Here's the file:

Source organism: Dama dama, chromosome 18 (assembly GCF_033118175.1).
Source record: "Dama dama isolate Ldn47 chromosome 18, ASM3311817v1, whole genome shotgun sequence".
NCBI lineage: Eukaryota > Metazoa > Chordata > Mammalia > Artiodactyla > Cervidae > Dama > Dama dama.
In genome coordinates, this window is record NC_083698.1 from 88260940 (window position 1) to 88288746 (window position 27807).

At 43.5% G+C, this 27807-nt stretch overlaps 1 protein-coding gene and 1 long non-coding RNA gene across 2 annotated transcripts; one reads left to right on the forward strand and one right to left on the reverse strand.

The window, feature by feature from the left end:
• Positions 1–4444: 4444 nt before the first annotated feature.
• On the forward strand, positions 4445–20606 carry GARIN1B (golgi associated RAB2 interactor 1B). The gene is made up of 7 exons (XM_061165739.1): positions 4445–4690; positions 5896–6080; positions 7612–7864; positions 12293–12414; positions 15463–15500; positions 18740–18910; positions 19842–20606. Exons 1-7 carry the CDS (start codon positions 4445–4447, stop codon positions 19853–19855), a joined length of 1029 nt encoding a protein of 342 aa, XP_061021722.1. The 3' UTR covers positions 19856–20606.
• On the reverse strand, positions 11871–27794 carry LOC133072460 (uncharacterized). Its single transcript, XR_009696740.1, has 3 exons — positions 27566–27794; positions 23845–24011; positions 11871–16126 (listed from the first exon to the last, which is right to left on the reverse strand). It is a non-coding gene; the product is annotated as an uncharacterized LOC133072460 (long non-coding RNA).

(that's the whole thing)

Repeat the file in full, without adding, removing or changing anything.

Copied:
Source organism: Dama dama, chromosome 18 (assembly GCF_033118175.1).
Source record: "Dama dama isolate Ldn47 chromosome 18, ASM3311817v1, whole genome shotgun sequence".
NCBI lineage: Eukaryota > Metazoa > Chordata > Mammalia > Artiodactyla > Cervidae > Dama > Dama dama.
In genome coordinates, this window is record NC_083698.1 from 88260940 (window position 1) to 88288746 (window position 27807).

At 43.5% G+C, this 27807-nt stretch overlaps 1 protein-coding gene and 1 long non-coding RNA gene across 2 annotated transcripts; one reads left to right on the forward strand and one right to left on the reverse strand.

The window, feature by feature from the left end:
• Positions 1–4444: 4444 nt before the first annotated feature.
• On the forward strand, positions 4445–20606 carry GARIN1B (golgi associated RAB2 interactor 1B). The gene is made up of 7 exons (XM_061165739.1): positions 4445–4690; positions 5896–6080; positions 7612–7864; positions 12293–12414; positions 15463–15500; positions 18740–18910; positions 19842–20606. Exons 1-7 carry the CDS (start codon positions 4445–4447, stop codon positions 19853–19855), a joined length of 1029 nt encoding a protein of 342 aa, XP_061021722.1. The 3' UTR covers positions 19856–20606.
• On the reverse strand, positions 11871–27794 carry LOC133072460 (uncharacterized). Its single transcript, XR_009696740.1, has 3 exons — positions 27566–27794; positions 23845–24011; positions 11871–16126 (listed from the first exon to the last, which is right to left on the reverse strand). It is a non-coding gene; the product is annotated as an uncharacterized LOC133072460 (long non-coding RNA).